After Red Rocks, we drove to Golden, CO to visit the Mother Cabrini shrine.  Unbeknownst to me, the  shrine was atop 374 steps.  Coupled with the high altitude, I had to take a break midway through the climb and reached the top just as I felt I was going to collapse.  It was a beautiful view and, since it was Sunday, there were a lot of pilgrims there visiting and worshiping.  When we got back to the car, we headed to St. Mary's Glacier.

Located in the Arapaho National Forest, the remnants of the ice field is located 10,300 feet above sea level...the last 3/4 mile a hike up a rocky trail.  It would've been rough on my by itself, but after the stair climb at the shrine I had to take several breaks.  As we crested the plateau that held the remnants of the retreating glacier, I felt like I was transported to another world.  The small lake was clear and crisp.  The air was clean and cool.  I marveled at the sight and closed my eyes.  I could hear running water from the melting ice across the lake and the sound of a nearby dog simultaneously splashing and drinking in the water.  I walked over to the water and dipped my hands in.  It felt like holy water.  It was one of the most serene spots I've ever visited.

We celebrated our long and physically exerting day by stopping by the Tommyknockers brewery in Idaho Springs.  We had some fantastic local brews and headed back to Denver, capping the day with homemade pizza, which incidentally was the best pizza I've ever eaten, and talking boxing with Kurt into the wee hours.  I love sharing in the passion of others.  I feel tremendously blessed to be experiencing this wonderful state with some amazing people.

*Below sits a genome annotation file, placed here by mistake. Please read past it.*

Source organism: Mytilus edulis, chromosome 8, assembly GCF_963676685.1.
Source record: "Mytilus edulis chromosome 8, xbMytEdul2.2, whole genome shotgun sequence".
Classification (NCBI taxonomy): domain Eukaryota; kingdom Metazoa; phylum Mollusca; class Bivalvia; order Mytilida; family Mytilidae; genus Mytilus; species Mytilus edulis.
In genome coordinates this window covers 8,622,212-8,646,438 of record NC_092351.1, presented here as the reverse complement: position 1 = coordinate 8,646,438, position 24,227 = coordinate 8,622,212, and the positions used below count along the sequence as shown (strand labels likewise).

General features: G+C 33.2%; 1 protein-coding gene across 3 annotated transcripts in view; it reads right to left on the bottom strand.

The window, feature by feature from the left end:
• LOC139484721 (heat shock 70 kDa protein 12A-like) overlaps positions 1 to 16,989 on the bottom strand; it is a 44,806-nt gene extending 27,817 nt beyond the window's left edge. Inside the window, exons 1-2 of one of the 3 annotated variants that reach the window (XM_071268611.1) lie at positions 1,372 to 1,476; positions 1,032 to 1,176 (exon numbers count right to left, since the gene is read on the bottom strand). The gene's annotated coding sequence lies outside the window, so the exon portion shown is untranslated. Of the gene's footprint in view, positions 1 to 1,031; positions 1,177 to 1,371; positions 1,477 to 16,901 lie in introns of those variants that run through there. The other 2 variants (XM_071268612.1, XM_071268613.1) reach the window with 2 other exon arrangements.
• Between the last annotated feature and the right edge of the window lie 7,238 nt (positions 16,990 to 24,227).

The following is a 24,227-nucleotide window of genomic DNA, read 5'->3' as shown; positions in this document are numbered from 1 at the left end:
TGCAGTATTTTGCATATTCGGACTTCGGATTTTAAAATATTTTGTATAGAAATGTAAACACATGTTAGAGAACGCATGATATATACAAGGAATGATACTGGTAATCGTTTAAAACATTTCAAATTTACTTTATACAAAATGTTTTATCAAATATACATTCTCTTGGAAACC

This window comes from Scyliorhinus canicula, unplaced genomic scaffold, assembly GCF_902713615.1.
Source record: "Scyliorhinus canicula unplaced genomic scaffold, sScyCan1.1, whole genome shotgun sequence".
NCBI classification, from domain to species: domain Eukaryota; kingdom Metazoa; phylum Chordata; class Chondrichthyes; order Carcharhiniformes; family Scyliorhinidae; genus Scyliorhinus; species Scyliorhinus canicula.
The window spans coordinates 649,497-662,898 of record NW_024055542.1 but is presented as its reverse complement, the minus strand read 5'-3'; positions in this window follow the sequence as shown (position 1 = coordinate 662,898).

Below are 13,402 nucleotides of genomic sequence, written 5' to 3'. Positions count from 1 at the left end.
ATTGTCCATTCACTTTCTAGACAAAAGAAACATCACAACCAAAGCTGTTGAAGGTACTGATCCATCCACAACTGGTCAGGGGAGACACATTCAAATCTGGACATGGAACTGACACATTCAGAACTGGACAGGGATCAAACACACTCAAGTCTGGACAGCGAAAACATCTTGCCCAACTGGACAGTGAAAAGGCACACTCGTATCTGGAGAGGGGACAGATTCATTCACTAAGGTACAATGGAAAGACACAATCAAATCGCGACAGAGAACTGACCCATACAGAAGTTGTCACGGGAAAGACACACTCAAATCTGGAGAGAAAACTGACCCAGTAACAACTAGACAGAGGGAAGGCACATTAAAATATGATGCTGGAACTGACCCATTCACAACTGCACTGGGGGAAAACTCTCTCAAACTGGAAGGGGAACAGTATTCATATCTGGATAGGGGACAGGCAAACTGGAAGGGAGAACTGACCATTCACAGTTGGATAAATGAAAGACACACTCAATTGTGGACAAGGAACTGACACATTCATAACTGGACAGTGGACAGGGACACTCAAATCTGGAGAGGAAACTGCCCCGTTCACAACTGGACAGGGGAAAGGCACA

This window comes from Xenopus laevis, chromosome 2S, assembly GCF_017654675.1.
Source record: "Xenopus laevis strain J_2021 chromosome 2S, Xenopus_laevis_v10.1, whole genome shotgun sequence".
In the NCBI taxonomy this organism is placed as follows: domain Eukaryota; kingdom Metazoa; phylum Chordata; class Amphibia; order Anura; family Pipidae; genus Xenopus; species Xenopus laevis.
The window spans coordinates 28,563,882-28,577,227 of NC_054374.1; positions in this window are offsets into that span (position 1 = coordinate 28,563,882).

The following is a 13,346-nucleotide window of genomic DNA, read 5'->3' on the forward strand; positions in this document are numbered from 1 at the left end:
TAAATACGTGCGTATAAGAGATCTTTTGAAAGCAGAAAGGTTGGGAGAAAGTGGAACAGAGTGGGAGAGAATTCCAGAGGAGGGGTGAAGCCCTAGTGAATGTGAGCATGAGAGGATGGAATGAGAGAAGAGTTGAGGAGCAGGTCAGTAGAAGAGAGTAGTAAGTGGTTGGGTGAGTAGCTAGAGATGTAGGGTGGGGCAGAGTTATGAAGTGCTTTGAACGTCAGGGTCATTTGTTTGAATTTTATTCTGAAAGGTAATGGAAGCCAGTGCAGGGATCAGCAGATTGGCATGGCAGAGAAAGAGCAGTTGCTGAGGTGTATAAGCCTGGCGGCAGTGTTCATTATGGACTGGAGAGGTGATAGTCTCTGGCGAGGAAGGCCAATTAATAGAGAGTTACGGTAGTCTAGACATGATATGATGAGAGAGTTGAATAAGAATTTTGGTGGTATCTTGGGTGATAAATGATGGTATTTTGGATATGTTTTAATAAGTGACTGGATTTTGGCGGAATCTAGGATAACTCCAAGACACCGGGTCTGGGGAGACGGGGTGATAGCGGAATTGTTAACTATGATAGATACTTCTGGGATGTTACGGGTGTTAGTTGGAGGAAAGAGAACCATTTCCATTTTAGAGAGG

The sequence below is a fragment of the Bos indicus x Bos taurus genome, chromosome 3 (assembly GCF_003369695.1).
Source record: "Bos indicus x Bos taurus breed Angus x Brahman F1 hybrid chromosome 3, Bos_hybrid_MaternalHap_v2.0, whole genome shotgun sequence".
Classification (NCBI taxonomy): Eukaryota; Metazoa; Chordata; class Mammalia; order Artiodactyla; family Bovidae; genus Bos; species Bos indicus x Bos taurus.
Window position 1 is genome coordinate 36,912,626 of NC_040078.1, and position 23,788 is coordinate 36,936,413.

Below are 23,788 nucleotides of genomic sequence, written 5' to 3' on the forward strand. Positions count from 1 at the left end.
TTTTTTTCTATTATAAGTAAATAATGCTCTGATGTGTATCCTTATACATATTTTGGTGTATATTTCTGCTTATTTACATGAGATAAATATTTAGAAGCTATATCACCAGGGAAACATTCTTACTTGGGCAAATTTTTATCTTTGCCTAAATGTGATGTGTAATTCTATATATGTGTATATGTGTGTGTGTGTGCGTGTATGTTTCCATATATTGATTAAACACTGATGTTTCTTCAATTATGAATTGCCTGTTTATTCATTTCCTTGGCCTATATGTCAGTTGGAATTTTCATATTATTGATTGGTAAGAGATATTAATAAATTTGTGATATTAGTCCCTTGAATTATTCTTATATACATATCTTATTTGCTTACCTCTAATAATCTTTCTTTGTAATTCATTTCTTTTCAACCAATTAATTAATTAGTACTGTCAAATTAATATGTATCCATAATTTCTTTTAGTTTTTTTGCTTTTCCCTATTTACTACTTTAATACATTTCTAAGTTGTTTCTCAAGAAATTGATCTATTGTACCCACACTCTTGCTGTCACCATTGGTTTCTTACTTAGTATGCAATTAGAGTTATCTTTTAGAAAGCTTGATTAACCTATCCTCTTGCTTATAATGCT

Garden of the Gods

Yesterday was a special day for me.  My 'big ticket item' for my trip to Denver was a visit south to Colorado Springs and the natural wonder that is 'Garden of the Gods'.

After my father passed last year, I was going through old photographs and noticed some rounded-edge pictures of some beautiful rock formations.  I asked Mom about them and she told me about the trip we took to Colorado when I was just a little guy.  I didn't remember it, of course, but the pictures were enough for me to know I needed to see this place with grown up eyes.

Saturday morning, Sophie gave me the keys to their Ford Focus and wished me good travels.  As I merged onto Highway 25 southbound out of Denver I was struck by the fact that not only was I heading towards a destination from way in my past, but I was driving a car very similar to my old '01 Focus.  The weather was tremendous and I drove with the windows down and the tunes up.  Seeing the mountains on the horizon grow closer made me smile, and by the time I arrived at the Visitor's Center at the Garden I was full of the same excitement I had when seeing Angkor Wat or the Colosseum.

The red rocks were jutting out of the earth, impossibly huge.  As I approached the central area, I couldn't help but gawk at their beauty.  Many climbers were up and about (including one guy dressed as Batman!) scaling the rock faces and perching atop some of the monuments.  I took one of the lesser paths and found myself in a secluded nook, higher than most of the central garden.  Looking down, I could not only see the bulk of the other tourists nearby, but I could look out over the Colorado landscape and the area near Pike's Peak.  It was easy to put myself in the mindset of settlers and seeing that this was a good land.  The warm sun and cool breeze kept me company as I sat there and listened to the sound of the earth turning.